Daiute (1985) points out that "as such a report evolves, disorganized notes, semi-organized outlines, outline sections, and paragraphs of varying degrees of completion appear together" (p. 108).
Of course, one's aim is always a thoroughly fleshed out, immaculately reasoned document. But on the way there, one does not go through one stage, and then another-rather, one takes different perspectives as one creates.
Perhaps, instead of envisioning these stages as chronological phases, we might recognize that what the authors are grappling with when they talk of stages are simply different activities we engage in, as we move from raw idea to completed document.
Activities do not necessarily have to be done in a particular order; in fact, writers tend to do them over and over, in different sequences, depending on what seems most important at the time. Seen as a complex set of interlocking activities, creation is not neat. Writing is a wonderfully messy process.
Of course, working back and forth across the structure can occasionally be confusing, just as navigating hyperspace can lead to hypernausea. But in terms of the sense of place, electronic outlining offers more support for the user: where users often get lost in hyperspace (Johnson-Eilola, 1994, p. 210, for instance), users of an outlining package can quickly climb back out of the depths, to view their position in the overall structure.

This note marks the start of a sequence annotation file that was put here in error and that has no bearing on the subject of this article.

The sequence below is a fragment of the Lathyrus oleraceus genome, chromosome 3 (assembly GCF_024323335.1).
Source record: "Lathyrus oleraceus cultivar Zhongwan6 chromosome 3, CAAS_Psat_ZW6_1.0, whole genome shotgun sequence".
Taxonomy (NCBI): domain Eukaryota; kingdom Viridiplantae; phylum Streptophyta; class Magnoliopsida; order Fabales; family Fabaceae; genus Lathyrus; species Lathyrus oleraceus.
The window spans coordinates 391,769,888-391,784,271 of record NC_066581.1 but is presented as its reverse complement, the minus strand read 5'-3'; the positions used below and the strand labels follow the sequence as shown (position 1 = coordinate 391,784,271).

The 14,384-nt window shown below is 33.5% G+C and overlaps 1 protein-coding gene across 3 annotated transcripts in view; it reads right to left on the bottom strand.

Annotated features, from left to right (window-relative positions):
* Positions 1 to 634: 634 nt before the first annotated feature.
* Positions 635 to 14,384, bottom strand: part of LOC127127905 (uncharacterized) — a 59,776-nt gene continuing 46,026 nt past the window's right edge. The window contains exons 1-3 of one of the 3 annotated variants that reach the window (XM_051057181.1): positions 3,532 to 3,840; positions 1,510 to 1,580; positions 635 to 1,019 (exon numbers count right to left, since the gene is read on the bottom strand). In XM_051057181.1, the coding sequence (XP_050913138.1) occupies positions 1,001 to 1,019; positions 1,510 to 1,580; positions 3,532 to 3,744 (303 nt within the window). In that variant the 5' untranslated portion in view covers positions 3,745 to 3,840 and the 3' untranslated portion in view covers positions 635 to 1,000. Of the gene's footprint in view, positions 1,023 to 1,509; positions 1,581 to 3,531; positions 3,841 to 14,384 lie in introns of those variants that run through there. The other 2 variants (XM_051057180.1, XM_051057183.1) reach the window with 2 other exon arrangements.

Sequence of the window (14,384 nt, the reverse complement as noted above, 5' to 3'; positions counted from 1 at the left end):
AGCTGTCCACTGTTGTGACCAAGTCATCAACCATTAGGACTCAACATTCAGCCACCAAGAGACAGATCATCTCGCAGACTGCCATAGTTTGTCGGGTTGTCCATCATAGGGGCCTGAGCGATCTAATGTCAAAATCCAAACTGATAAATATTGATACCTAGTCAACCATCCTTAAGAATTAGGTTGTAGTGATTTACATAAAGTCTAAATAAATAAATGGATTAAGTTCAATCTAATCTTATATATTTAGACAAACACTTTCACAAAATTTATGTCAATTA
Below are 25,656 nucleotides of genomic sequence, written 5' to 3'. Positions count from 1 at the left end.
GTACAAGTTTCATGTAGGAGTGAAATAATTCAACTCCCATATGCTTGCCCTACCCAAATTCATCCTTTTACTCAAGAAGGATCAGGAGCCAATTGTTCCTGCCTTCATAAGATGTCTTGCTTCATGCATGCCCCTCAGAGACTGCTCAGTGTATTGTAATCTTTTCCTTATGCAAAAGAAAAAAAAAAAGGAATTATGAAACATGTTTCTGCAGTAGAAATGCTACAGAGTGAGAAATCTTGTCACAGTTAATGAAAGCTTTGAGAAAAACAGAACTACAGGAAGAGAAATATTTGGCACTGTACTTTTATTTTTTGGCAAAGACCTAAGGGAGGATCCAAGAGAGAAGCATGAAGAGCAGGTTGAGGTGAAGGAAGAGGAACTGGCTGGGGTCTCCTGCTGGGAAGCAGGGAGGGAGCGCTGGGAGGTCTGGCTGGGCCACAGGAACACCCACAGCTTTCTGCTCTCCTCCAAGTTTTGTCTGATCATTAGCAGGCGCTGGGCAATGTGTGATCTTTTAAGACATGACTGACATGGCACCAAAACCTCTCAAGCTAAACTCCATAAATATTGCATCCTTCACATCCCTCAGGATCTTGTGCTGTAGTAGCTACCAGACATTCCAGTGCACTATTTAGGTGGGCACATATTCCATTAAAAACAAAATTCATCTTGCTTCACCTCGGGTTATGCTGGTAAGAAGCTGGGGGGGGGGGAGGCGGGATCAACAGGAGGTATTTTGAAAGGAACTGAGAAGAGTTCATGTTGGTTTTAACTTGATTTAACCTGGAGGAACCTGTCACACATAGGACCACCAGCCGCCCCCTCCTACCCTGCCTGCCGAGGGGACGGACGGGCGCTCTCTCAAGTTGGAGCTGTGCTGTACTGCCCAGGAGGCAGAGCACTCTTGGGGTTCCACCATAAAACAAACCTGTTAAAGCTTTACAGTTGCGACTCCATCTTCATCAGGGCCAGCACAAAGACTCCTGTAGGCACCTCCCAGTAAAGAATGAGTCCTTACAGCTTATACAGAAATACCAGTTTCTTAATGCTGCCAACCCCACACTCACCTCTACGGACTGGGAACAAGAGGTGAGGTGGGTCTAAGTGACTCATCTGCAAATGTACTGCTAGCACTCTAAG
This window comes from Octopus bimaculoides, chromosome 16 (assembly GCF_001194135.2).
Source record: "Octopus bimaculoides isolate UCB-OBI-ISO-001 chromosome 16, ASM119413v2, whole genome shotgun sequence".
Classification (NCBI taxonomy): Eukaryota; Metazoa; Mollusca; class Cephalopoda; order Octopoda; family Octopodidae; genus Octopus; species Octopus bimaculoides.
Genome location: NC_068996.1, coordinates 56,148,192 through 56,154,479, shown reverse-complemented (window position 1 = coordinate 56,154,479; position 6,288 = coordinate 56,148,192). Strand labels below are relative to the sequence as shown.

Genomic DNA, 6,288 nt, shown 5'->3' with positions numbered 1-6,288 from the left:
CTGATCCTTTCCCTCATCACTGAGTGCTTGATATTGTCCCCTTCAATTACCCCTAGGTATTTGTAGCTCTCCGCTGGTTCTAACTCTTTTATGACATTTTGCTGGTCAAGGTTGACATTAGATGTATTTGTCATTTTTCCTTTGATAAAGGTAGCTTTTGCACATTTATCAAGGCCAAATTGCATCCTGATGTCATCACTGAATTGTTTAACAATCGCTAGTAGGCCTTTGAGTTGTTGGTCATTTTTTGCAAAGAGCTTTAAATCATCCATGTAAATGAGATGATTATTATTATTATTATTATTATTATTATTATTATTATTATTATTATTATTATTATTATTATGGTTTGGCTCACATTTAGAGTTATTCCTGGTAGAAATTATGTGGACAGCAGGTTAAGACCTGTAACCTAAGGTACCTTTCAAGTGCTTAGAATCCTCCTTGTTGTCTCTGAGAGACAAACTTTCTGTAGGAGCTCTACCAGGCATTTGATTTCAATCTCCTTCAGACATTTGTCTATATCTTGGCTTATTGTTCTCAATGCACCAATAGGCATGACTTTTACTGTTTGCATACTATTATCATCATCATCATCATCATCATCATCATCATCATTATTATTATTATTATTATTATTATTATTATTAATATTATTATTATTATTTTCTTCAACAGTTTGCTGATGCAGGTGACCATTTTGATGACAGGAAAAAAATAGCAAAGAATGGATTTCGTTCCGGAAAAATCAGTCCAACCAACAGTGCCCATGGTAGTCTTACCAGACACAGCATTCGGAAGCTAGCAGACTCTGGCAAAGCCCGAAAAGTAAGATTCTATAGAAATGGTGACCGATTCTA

Many of the virtues our theorists have discovered in hypertext also reside, in a different hue, in electronic outlining software. Indeed, an electronic outline can be seen as one view of a menu, and a hypertext view as another. The parallels suggest that these different kinds of document have a great deal in common: in fact, they may both belong to a larger class.
Both hypertexts and electronic outlines invite users to participate in reading and writing a document interactively. The electronic outline, like a hypertext, or even an ordinary word processing document, allows extensive interaction; one clicks and goes, in a hypertext, folds and unfolds in the outliner, and edits in the word processing view.
Each type of interactive document has aspects of the others, but foregrounds a particular set of functionality. In Microsoft Word, for instance, each type of interactivity offers a different view of the same document. Where one can manipulate a paper book, opening the index, flipping to a page, skimming a chapter, one interacts with these electronic documents, effectively changing the language, structure, and meaning as one goes, while the document itself responds, grows, and transforms itself on command.